I generally try to get in my last hard workout about 9-10 days out from a race so I worked up to a heavy back squat on Thursday, April 18 and then did a pretty intense 20-minute WOD consisting of 6 movements at a 21-15-9 rep scheme (HSPU, Power Clean @ 135#, Sit-up, Front Squat @ 135#, C2B Pull-up). After that day until the race I began my taper and did not do anything more than about a 10-minute workout and I included two or three rest days as well.

I was feeling kind of tired and rundown for two or three days before the marathon and that’s when I did start to get a little anxious about whether I’d be able to do this. I got pretty fired up again when I went to the expo on Thursday afternoon and was also partially relieved because the weather looked like it would be nice and cool, albeit raining, on the Saturday of the race. I definitely much prefer cold and rainy over hot sun and 80°+ with humidity, though, as this race has been known to be in years past.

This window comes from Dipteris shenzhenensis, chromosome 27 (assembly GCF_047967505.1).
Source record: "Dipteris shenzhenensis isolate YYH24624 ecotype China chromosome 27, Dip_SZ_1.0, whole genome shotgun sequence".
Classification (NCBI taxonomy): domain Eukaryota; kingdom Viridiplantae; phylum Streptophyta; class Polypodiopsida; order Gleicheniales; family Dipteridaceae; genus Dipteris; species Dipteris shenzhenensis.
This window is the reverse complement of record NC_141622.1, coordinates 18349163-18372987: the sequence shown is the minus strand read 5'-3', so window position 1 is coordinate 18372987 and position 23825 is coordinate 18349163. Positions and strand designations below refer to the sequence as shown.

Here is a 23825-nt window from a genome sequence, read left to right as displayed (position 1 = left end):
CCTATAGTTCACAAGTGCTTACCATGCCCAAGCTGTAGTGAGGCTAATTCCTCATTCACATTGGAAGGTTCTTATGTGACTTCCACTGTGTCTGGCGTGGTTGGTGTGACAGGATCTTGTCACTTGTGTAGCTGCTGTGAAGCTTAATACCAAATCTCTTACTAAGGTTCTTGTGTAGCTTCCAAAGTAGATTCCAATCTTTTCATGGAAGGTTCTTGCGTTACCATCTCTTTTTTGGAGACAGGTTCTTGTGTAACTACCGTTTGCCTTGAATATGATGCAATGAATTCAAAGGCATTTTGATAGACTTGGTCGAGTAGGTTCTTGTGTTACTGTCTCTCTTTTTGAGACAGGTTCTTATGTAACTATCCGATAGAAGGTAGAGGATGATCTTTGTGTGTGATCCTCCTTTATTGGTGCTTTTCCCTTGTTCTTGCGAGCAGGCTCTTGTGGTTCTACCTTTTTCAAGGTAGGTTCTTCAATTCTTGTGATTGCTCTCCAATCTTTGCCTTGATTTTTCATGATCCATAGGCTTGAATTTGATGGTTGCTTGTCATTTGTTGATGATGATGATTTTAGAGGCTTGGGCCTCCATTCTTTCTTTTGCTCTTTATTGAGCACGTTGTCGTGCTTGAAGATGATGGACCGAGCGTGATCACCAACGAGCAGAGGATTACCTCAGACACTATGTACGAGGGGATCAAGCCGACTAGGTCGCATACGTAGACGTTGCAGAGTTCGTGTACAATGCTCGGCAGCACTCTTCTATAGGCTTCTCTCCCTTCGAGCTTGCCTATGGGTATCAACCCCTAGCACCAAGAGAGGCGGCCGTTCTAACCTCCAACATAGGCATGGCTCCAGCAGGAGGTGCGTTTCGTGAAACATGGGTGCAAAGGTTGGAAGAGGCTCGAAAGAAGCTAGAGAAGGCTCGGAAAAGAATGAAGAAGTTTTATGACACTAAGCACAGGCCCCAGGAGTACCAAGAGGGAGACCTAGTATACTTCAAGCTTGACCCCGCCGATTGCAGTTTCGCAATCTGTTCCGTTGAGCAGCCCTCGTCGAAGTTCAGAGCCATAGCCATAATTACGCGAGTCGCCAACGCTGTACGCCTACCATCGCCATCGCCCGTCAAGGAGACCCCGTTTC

I got over nine hours of sleep on Thursday night and then Friday afternoon was spent relaxing and taking a short nap. I really could not sleep very well on Friday night and don’t think I got more than 4 to 5 hours of sleep before my alarm went off at 4:15 AM. After a breakfast of five eggs on a bed of spinach, an avocado and a banana, I hit the road in the midst of a torrential downpour by 5:15!! pre-race jitters were in full force at this point but I was excited to see what my body and mind could do today. Stay tuned for Part 2 with the race recap.